December 3rd is International Day of Persons with a Disability 2018 (#IDPWD #PurpleLightUp) The theme this year is, “empowering persons with disabilities and ensuring inclusiveness and equality”
This is a huge theme as it aims to highlight the barriers to inclusiveness and equality disabled people are faced with every day. This got me thinking about what this theme means to me personally.
I wasn’t born with disabilities, I was able bodied till around 6 years ago when MS started swallowing up my mobility! After months of stubbornly trying to manage with 2 walking sticks, I finally admitted defeat and got myself a mobility scooter.
This was a big step for me (excuse the pun) but instead of being confined by my wheels I actually felt freed by them! I could go shopping again, for example, or on walks with my children without being exhausted and consumed with fatigue.
I could also carry on working which is important to me as I like my financial independence. My employers have been fantastic, making sure they comply with the Equality act 2010 by making reasonable adjustments and allowing me to use my scooter in the office, but disabled people can never feel fully included for a number of reasons.
My team like to go on nights out which involves going to local pubs and restaurants. I’m usually excluded from this as most venues aren’t accessible. They go to a regular pub quiz, for example, and I can’t join in.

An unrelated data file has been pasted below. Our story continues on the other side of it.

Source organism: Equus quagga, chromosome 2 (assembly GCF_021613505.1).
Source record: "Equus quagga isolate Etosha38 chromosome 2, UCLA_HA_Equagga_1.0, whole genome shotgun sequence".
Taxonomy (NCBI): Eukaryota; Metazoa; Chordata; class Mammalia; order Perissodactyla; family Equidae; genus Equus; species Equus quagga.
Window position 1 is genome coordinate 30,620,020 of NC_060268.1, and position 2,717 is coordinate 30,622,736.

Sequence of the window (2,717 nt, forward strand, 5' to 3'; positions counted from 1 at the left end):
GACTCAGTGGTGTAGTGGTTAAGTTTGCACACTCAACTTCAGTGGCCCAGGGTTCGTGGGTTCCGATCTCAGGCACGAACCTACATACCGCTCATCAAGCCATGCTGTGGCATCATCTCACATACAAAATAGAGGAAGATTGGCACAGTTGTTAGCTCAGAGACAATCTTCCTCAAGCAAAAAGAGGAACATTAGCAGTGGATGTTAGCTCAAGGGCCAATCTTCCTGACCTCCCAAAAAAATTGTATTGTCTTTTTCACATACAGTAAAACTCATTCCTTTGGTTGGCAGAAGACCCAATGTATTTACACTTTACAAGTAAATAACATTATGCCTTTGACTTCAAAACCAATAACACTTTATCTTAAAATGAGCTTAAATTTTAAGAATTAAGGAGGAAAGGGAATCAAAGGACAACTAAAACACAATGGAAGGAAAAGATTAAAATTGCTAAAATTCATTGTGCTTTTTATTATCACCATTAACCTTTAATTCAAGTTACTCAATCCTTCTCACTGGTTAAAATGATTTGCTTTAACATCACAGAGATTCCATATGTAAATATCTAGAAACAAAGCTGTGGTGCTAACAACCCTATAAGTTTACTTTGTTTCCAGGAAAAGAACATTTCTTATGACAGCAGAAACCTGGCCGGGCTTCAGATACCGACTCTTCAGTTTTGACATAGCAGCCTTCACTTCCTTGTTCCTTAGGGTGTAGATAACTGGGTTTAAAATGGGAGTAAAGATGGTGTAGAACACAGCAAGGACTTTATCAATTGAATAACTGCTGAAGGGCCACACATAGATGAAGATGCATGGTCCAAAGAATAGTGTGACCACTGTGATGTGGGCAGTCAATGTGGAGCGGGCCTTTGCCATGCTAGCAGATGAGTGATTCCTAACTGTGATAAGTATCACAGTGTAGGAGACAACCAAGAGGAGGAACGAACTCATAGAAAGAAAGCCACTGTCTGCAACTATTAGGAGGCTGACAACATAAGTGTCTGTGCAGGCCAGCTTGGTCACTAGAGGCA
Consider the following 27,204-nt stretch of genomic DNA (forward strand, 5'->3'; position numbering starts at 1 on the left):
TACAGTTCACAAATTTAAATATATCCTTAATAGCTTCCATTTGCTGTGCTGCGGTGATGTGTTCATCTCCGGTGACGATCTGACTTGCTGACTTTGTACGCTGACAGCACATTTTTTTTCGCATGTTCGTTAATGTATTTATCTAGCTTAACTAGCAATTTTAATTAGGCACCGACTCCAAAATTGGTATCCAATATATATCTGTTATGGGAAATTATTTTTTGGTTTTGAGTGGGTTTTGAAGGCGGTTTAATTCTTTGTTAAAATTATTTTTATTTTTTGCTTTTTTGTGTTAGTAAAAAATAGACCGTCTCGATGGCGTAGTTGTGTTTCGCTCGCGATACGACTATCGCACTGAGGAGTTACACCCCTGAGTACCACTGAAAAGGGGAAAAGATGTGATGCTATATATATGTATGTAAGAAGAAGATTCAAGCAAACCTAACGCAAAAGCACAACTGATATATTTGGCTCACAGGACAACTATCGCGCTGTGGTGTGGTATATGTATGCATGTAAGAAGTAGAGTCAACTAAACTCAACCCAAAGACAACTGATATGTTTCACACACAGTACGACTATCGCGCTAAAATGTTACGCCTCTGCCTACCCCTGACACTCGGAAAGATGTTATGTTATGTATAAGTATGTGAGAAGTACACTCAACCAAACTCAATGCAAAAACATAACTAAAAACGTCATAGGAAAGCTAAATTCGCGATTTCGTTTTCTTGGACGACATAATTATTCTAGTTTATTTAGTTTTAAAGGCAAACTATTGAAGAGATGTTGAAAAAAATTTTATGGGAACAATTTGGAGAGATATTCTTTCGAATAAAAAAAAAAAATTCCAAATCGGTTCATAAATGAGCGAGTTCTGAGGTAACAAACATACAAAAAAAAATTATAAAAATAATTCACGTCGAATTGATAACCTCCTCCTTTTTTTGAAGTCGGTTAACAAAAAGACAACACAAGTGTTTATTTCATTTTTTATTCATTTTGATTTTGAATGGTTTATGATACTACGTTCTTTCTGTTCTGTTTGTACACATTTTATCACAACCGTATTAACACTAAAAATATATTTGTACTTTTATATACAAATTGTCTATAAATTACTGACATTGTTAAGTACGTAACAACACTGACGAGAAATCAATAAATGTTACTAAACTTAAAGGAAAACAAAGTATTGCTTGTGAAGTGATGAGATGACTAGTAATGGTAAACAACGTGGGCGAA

They also have yoga on our office roof terrace and I’m excluded from that as the lift doesn’t go to the roof.
Travelling to different office locations is also difficult for me due to the challenges of public transport or lack of parking. This means I exclude myself from promotions or training events as the barriers seem too big to get around.
Going out socially is hard due to inaccessibility so I miss out on nights out and get togethers. Most people don’t have accessible houses or disabled toilets, so I’m excluded from visiting them.
I have a handful of friends who make sure we catch up at my house, but my social life has shrunk considerably due to a lack of inclusiveness and equality.
A lack of dropped curbs as well as uneven pavements and roads make it difficult to go out on my own. I’m terrified of falling off my scooter and ending up on my face, unable to get up again.
The barriers to public transport are also enormous with lots of train stations and bus stops inaccessible to disabled people.
So, I’ve solved the problem of my lack of mobility by investing in a mobility scooter, but society throws up a whole load of barriers that seem to conspire against me.
I don’t want to appear to be moaning or feeling sorry for myself. I have a nice life and have much to feel thankful for. I also fully understand that it’s impossible to pull down all the old buildings and infrastructure and start again.
What I’d like to see is more businesses and venues embracing disabled people and making adjustments where they can to ensure inclusiveness and equality. If barriers were reduced and things were more accessible to us more of us would feel empowered to get out there and live in the world. We’d be working more, contributing more and surely that’s a win/win situation for everyone?
What do you think? What would empower you? What do you think ensures inclusiveness and equality?